Where I stand and read man’s life history:

Fleeting as baby’s breath, man’s day sprinkles

Grasslands for a season, then blows away.

All life evaporates like dew, except

The Word of God, which ever shall inspire.

The Psalmist also proclaims the same truth:

Psalm 119:89

Forever, O Lord, Your word is settled in heaven.

Psalm 119:160 (NLT) reiterates this message:

 The very essence of your words is truth; all your just regulations will stand forever.

Jesus Christ makes a similar declaration in Matthew 24:35 (KJV):

Heaven and earth shall pass away, but my words shall not pass away.

Indeed, the Holy Bible, the Book of Life, the Word of God, the word of the Lord endures forever.

We close with Ken Whitson offering “The Word Will Stand Forever.”

The Word of God: Alive and full of power

October 27, 2016

Hebrews 4--12

Yesterday, in discussing the source and purpose of the God-breathed Word, one of the references touched upon came from Hebrews 4:12, which happens to be the Verse of the Day for October 27, 2016:

For the word of God is alive and powerful. It is sharper than the sharpest two-edged sword, cutting between soul and spirit, between joint and marrow. It exposes our innermost thoughts and desires.

The Amplified Bible provides this rendering:

For the Word that God speaks is alive and full of power [making it active, operative, energizing, and effective]; it is sharper than any two-edged sword, penetrating to the dividing line of the breath of life (soul) and [the immortal] spirit, and of joints and marrow [of the deepest parts of our nature], exposing and sifting and analyzing and judging the very thoughts and purposes of the heart.

In reflecting upon this verse, I recall a poem which uses Hebrews 4:12 as its epigraph or introduction:

Unfailing Power

 For the word of God is living and powerful, and sharper

 than any two-edged sword, piercing even to the division

 of soul and spirit, and of joints and marrow,

 and is a discerner of the thoughts and intents of the heart.

Hebrews 4:12 [NKJV]

No word of God spoken shall be devoid of power

But shall prosper in the thing to which it is sent,

Without any  limits, to its farthest extent,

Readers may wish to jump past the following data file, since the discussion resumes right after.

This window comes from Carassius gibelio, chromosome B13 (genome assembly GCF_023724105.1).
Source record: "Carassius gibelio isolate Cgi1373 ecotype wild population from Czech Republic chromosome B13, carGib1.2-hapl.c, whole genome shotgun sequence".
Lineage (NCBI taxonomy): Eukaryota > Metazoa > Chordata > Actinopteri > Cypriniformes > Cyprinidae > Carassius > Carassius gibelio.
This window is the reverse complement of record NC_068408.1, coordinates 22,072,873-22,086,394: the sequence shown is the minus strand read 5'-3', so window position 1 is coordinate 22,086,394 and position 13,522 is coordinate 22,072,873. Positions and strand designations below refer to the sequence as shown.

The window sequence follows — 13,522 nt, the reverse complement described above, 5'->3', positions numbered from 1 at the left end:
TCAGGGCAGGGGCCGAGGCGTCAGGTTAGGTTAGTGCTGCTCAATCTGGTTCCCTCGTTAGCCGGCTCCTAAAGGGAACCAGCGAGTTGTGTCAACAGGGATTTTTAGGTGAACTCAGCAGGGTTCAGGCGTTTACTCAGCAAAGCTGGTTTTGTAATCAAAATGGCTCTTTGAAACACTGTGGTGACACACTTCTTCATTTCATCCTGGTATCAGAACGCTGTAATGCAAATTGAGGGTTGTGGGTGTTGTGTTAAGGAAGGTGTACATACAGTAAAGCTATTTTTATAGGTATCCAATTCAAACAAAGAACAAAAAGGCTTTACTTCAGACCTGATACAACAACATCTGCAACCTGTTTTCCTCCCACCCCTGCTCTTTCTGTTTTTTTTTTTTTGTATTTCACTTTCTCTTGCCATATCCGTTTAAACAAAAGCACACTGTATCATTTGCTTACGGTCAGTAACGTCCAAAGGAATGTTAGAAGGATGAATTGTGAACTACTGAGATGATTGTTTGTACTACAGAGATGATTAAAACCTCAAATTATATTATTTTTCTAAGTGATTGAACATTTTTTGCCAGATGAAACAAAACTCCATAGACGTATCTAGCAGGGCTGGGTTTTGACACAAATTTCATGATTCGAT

It thus abounds in fruit as seed to the sower,

Returning four-fold measure to the one who lent.

It is impossible not to fulfill God’s will,

Once spoken and thus declared that the Lord might show

The wonders of His amazing ways and instill

In us His unfailing power that we might know

That in the beginning God spoke, and it was so.

Sharper than a two-edged sword, cutting as a knife,

The word is quick to energize and encompass

The past, present and future, as it brings forth life.

While yet in our thoughts, it has already come to pass.

This powerful message regarding the Word of God comes across in even greater measure in the song from Casting Crowns: “The Word is Alive.”

To further reinforce the message, the Seeds Family Worship offer the Word of God Video also based on Hebrews 4:12:


God-breathed Word

October 26, 2016

2 Timothy 3 16-17

The Verse(s) of the Day for October 26, 2016 reveal the source and purpose of Scripture:

2 Timothy 3:16-17 (NLT):

All Scripture is inspired by God and is useful to teach us what is true and to make us realize what is wrong in our lives. It corrects us when we are wrong and teaches us to do what is right. God uses it to prepare and equip his people to do every good work.

The Amplified Bible offers this translation:

16 Every Scripture is God-breathed (given by His inspiration) and profitable for instruction, for reproof and conviction of sin, for correction of error and discipline in obedience, [and] for training in righteousness (in holy living, in conformity to God’s will in thought, purpose, and action),

Upon closely examining this passage, we find seven points to illustrate the origin and intent of the Bible. According to E.W. Bullinger in his study Number in Scripture, the number seven represents spiritual perfection revealed in the Word of God:

  • Every Scripture is God-breathed (given by His inspiration)
  • and profitable for instruction
  • for reproof and conviction of sin (to make us realize what is wrong in our lives).